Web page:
Somerville’s summer school shame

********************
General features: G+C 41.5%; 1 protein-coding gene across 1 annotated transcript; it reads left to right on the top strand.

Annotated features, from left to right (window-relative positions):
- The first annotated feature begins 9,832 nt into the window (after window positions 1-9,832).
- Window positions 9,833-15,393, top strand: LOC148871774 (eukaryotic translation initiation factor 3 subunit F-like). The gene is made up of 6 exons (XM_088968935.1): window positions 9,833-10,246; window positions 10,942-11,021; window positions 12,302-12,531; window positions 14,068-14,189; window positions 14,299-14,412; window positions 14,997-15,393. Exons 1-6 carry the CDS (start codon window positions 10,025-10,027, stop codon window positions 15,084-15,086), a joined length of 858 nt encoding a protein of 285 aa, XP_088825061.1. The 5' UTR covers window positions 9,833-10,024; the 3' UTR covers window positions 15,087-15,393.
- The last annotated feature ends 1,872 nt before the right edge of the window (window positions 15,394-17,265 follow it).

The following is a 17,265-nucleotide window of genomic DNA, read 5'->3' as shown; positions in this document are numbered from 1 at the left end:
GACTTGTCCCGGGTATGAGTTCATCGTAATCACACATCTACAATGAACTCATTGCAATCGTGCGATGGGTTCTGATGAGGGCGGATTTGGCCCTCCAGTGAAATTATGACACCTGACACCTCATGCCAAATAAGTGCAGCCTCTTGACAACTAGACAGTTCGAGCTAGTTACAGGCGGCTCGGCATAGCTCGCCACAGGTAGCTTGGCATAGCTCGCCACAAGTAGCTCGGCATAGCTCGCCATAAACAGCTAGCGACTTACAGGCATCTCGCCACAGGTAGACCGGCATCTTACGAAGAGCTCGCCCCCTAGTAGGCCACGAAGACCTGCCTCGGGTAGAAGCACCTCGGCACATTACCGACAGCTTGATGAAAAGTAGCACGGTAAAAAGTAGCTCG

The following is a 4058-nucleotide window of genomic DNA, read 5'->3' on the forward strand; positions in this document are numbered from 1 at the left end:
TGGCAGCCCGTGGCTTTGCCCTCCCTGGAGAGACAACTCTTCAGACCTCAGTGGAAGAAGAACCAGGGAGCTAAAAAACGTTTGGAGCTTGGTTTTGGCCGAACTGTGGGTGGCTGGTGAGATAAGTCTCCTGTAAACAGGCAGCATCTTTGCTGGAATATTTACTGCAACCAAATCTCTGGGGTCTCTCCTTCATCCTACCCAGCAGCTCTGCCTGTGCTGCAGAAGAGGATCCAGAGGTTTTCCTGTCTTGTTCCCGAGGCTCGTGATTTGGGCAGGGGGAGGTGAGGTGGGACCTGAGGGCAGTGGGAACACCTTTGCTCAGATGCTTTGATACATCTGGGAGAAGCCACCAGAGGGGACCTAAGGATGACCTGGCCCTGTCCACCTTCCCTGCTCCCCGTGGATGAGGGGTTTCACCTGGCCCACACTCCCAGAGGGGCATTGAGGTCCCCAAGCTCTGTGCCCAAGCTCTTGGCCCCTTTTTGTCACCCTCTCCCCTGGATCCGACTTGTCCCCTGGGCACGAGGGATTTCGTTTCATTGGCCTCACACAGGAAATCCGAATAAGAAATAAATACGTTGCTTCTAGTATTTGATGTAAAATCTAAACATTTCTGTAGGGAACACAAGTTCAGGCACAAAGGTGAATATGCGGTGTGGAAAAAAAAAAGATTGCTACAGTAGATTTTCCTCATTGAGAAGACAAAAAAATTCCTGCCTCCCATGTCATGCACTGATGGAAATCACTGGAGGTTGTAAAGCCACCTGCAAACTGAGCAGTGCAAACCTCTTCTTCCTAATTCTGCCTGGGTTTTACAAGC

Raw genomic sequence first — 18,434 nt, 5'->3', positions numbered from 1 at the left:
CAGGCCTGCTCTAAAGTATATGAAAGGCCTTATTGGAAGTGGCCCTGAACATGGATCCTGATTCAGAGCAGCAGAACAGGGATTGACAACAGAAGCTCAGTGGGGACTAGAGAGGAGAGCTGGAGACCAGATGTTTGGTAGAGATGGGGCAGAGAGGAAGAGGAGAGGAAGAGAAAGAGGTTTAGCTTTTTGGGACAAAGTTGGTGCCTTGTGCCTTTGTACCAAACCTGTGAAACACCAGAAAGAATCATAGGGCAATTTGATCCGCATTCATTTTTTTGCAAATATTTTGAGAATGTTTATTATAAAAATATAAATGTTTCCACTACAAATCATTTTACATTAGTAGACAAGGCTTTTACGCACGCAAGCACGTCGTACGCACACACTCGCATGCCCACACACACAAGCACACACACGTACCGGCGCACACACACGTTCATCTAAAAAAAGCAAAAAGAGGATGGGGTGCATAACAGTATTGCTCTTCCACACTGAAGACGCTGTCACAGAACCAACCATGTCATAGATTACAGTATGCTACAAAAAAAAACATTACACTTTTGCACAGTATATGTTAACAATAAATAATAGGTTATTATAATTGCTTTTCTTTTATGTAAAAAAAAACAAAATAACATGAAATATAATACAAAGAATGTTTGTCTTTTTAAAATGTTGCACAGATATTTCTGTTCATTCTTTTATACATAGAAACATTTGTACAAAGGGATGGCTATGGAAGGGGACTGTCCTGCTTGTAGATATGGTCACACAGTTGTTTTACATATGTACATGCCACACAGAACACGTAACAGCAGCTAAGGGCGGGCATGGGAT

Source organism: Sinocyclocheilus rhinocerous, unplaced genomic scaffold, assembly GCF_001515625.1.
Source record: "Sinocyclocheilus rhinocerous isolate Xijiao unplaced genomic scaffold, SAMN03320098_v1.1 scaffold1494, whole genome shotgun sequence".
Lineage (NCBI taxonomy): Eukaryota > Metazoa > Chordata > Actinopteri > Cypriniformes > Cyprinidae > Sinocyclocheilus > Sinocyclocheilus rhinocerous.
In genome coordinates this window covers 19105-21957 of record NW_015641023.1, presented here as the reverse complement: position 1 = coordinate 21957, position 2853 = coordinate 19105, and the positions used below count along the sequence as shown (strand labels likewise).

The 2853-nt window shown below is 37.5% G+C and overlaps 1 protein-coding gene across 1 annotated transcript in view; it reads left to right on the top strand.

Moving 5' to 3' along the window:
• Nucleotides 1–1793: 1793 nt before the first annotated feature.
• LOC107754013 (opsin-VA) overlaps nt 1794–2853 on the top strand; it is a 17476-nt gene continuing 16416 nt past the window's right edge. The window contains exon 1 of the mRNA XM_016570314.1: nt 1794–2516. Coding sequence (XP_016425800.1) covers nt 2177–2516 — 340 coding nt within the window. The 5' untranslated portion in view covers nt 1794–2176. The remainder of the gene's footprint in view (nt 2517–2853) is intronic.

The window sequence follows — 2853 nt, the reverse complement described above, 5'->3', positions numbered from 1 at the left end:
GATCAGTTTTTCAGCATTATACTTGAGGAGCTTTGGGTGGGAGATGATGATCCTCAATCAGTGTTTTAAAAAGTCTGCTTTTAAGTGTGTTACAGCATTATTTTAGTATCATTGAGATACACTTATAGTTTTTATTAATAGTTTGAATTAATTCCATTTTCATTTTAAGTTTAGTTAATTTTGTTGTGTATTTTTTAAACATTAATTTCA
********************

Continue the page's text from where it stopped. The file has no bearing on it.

first_img[mm-hide-text]%%IMG%%10813%%[/mm-hide-text]In a statement, the College said, “When the Conference Office accepted the application from The Oxford Institute originally, they signed a contract agreeing not to represent themselves as being in any way part of Somerville or the University. The current wording on their website is not as clear as we would like, and we are concerned also about the implication that they would be training people in how to apply to Oxford: both of those things have to change if Governing Body is to be content, and we have told Oxford Instituteso.”However, Adnan Rafiq, Director (Social Sciences) at The Oxford Institute insisted to Cherwell, “Admissions guidance is only a small part of our programme and less than ten per cent of teaching time is dedicated for this purpose. Our summer programme can therefore not be dubbed as ‘Oxbridge Admissions Training’. Blowing the admissions advice aspect of our program out of proportion is unfair.”He also repeated the claims from the school’s website, saying, “However, our programme is indeed valuable for students who are interested in obtaining admission in top universities and some of our students have indeed been accepted at the best universities in the world, including Oxford.”“20 per cent of students enrolled on our 2014 programme were on fully funded scholarships… and were selected on academic merit.”A video on The Oxford Institute’s website refers to Somerville College’s Senior Tutor, Dr Steve Rayner, as a “guest lecturer”, and shows him talking to students. Dr Rayner told Cherwell that he was in fact giving an admissions talk, explaining how the Oxford application process worked.[mm-hide-text]%%IMG%%10814%%[/mm-hide-text] Somerville College has admitted that it is “concerned” about the advertising material on the website of one of the summer schools that usesits grounds.The College told Cherwell that it instructs all summer schools with which it has dealings not to hold themselves out as representatives of the College or University, or to claim to be able to help students with admission to Oxford.The Oxford Institute, which runs a residential academic course for a month at Somerville over the Long Vacation, costing £6,499 for a four week course, informs visitors to its website, “We offer comprehensive courses to help students prepare for the admission process at Oxford andCambridge Universities.”The website goes on to claim that The Oxford Institute is “perfectly placed for students who intend to apply for admission to Oxford and Cambridge Universities”.James Blythe, OUSU’s VP for Access & Academic Affairs, was keen to quash the idea that paid summer schools would increase a student’s chances of receiving an Oxford offer, saying, “The message must come loud and clear from everyone in Oxford to potential applicants: you do not need to spend any money on any private company’s programmes to get a place here.“While I understand the financial challenges facing the colleges and the benefits to students that conference income brings, any benefit must always be weighed up against the potential damage to access to this University caused by allowing an organisation use of college premises, with the implicit or explicit suggestion of a close relationship between the college and the organisation.”Somerville College told Cherwell that they had been in contact with The Oxford Institute and asked them to change their advertising. At the time of publication, however, no changes had been made. There has also been controversy around Oxford Summer Courses, another summer school which uses Somerville College grounds. Somerville JCR voted in Novermber to express its disapproval that College grounds were being used for a school which, in its view, was “damaging to access”. However, while Somerville admitted that The Oxford Institute had failed to follow the College’s guidelines on advertising, it denied that Oxford Summer Courses had done anything wrong, pointing out that nowhere does Oxford Summer Courses claim explicitly to help prospective Oxford applicants. Investigating this, Cherwell emailed Oxford Summer Courses, posing as a sixth-form student worried about applying to Oxford, and wondering if the course would help. Barbara Phipps, the Course’s Admissions & Courses Administrator, replied, “We can certainly help you with interview practice whilst you are with us. All our staff are either current undergraduates or alumni. They have been through the process and will be able to help you with what to expect. All you need to do is decide which subject you would like to study”. Back in November, Somerville College told the JCR, “The summer schools we host are not acting as interview training camps,” and it repeated this assertion to Cherwell, saying, “The OSC website does not sell the company as preparing people for the interview process. The email you sent (which we have not seen) was presumably a personal request for interview help, and the answer you quote them as giving appears to be legitimate.”Meanwhile, Robert Phipps, Director of Oxford Summer Courses, was quick to defend the programme, saying, “To make you aware, I have been through our application data and in the entire history of Oxford Summer Courses less than 0.2 per cent of the applicants have gone on to study at Oxford University and less than 1 per cent of the students who attended Oxford Summer Courses have gone on to study at Oxford Univeristy.“There are some organisations that offer Oxbridge admissions consulting (with success rates well above the c. 20 per cent average) however we would wish to distance ourselves from those providers as we are in the business of running an academic summer school.”Abby Carroll, who has just completed her tenure as Access Officer at Somerville, did not agree with the College though, telling Cherwell, “I think it’s encouraging that they’re taking our worries seriously enough to contact [The Oxford Institute] and ask them to remove any potentially misleading advertising, although it’s my opinion that these companies rely on people assuming they’ll be given an advantage in the application process by taking part and do little to dispel this assumption.“The OSC website is considerably more subtle than The Oxford Institute’s, but it’s about the affiliation with Oxford, the ‘Oxford life’, the Oxford tutorials. Using University property gives the impression that they’re sanctioned and encouraged by the University (although OSC explicitly states they’re not affiliated with either the University or the College), and I think this gives participants the impression they’re helping their chances.”Another anonymous Somervillian, a former tutor for the charity Team Up, commented, “The University and its colleges need to act to stop our facilities, image and names being used to manipulate potential applicants and do lasting damage to access.”last_img read more